Pay progression for most health employees will from 2015-16 be tied “more closely” to their achievement of local performance standards, George Osborne announced today.

The chancellor’s 2013 spending review, published this afternoon, stated that government departments would put in place plans to “end automatic time-served progression pay in the civil service by 2015-16”.  

On top of this, it added: “Most health staff will be subject to local performance standards which will link progression pay more closely to performance, not time served, and the Government will seek further reforms.”

The spending review document said tighter controls on progression pay would come on top of plans, announced in the 2013 budget, to limit public sector pay awards to an average of up to 1 per cent in 2015-16.

It added: “Despite pay restraint across the public sector since 2010, average public sector pay growth has continued to exceed that in the private sector.

“A key driver of this is progression pay, with some employees enjoying automatic annual pay increases of up to 7 per cent. This is unfair to those public sector employees who have seen their pay awards frozen, or restricted to one per cent, and unfair to the many private sector workers who have seen no or low pay growth.”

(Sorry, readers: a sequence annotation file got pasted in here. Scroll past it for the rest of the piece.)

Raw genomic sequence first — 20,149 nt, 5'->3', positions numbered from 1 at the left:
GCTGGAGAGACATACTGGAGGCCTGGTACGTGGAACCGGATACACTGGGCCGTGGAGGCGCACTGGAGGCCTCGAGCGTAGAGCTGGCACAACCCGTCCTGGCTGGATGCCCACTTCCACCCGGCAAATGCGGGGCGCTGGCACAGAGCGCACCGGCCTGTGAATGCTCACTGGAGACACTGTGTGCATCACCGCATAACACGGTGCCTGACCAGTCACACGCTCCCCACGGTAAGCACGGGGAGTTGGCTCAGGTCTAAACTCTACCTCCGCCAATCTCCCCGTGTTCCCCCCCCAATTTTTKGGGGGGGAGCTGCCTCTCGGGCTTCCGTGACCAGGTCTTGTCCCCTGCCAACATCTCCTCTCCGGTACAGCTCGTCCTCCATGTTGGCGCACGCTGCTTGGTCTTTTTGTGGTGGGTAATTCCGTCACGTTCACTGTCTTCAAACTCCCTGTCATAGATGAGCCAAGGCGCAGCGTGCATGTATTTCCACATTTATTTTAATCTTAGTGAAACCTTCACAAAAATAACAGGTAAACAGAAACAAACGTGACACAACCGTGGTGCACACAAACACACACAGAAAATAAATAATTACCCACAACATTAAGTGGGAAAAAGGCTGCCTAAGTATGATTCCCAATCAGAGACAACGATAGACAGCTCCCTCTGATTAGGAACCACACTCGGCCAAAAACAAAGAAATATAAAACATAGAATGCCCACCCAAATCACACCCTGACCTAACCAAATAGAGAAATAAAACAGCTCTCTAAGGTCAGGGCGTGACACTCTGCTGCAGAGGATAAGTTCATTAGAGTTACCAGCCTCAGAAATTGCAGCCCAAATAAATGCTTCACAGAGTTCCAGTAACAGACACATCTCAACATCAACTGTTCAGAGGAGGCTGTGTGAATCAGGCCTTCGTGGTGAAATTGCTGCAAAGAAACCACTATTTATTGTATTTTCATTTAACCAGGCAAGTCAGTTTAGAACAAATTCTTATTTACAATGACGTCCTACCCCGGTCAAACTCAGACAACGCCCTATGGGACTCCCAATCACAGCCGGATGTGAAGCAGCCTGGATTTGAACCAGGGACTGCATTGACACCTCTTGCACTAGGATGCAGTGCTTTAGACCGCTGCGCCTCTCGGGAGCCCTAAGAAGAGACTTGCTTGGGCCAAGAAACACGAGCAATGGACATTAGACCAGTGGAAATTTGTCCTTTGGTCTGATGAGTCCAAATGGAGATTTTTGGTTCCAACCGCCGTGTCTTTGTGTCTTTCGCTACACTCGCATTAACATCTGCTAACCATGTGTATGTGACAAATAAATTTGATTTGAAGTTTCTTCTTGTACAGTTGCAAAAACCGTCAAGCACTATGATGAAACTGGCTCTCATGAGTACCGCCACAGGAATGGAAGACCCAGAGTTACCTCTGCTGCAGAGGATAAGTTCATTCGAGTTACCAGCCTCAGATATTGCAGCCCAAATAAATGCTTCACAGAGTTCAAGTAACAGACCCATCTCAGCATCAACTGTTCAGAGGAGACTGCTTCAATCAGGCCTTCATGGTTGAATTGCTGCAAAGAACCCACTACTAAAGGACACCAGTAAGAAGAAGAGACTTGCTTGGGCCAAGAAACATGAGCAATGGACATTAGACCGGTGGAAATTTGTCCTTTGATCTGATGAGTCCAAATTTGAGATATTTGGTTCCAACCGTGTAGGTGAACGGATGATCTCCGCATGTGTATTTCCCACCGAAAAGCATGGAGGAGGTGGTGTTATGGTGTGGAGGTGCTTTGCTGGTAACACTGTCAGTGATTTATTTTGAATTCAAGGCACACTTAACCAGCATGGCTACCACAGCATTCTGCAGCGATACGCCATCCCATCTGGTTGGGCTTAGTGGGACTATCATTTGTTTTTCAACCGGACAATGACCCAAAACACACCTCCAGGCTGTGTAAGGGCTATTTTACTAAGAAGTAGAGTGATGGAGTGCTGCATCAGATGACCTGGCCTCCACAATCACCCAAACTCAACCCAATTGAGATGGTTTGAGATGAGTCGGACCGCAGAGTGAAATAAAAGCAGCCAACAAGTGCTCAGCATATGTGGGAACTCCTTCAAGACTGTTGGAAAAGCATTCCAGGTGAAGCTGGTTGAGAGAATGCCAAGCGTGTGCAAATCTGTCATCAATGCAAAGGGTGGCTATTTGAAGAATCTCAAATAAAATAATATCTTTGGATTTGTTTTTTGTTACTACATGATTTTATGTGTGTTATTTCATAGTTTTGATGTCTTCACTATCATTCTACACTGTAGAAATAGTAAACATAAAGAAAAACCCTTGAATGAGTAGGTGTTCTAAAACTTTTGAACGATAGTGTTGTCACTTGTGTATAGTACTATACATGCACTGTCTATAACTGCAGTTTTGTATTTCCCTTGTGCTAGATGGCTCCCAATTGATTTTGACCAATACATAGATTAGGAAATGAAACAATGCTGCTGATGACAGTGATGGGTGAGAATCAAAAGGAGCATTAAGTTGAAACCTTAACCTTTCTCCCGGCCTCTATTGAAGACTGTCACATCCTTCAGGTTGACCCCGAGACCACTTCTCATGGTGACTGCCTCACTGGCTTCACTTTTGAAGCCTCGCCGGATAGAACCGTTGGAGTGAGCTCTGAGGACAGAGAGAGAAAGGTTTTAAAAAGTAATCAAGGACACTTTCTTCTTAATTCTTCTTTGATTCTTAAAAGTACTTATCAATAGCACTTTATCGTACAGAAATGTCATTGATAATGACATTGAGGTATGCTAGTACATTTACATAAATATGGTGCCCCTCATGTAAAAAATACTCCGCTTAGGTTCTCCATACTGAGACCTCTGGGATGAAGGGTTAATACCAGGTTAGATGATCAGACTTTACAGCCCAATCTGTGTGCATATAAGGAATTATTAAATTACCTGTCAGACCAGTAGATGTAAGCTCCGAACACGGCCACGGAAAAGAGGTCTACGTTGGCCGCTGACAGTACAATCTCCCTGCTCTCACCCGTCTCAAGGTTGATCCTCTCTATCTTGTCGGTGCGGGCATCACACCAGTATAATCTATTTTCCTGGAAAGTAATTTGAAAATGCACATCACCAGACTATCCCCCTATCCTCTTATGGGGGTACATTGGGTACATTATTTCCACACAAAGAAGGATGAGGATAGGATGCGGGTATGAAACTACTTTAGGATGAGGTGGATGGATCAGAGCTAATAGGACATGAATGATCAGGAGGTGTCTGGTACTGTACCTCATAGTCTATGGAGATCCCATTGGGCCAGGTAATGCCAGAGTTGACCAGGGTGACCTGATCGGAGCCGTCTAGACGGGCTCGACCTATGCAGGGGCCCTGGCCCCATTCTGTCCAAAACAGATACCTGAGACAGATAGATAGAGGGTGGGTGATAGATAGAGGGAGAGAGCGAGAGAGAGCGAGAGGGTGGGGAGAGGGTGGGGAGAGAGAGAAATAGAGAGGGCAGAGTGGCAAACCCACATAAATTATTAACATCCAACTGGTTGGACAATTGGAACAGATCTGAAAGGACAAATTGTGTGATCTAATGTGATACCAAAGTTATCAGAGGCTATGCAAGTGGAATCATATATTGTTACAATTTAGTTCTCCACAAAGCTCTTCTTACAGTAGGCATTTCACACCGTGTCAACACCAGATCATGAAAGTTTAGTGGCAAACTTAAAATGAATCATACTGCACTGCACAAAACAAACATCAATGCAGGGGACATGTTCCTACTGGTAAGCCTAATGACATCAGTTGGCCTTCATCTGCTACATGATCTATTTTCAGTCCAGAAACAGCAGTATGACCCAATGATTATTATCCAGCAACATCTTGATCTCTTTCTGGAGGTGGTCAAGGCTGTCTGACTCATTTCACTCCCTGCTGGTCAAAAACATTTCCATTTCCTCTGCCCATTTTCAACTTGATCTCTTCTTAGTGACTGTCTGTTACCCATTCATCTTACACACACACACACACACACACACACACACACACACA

The NHS Employers organisation secured an agreement with trade unions in February making it easier to link pay progression to performance under the Agenda for Change Framework, which affects almost one million NHS staff.

It has now entered preliminary talks with the British Medical Association in a bid to re-negotiate junior doctor and consultant contracts.

As part of its evidence to the NHS Pay Review Body in October, NHS Employers argued incremental “drift”, where staff progress automatically through pay bands on the Agenda for Change framework, added around 2 per cent to each NHS trust’s pay bill annually.

Automatic rises for doctors, who are covered by a separate contract, can range from 3 to 8 per cent of pay a year, according to NHS Employers. For wider NHS staff, increments can result in increases of 1.8 to 3.7 per cent a year.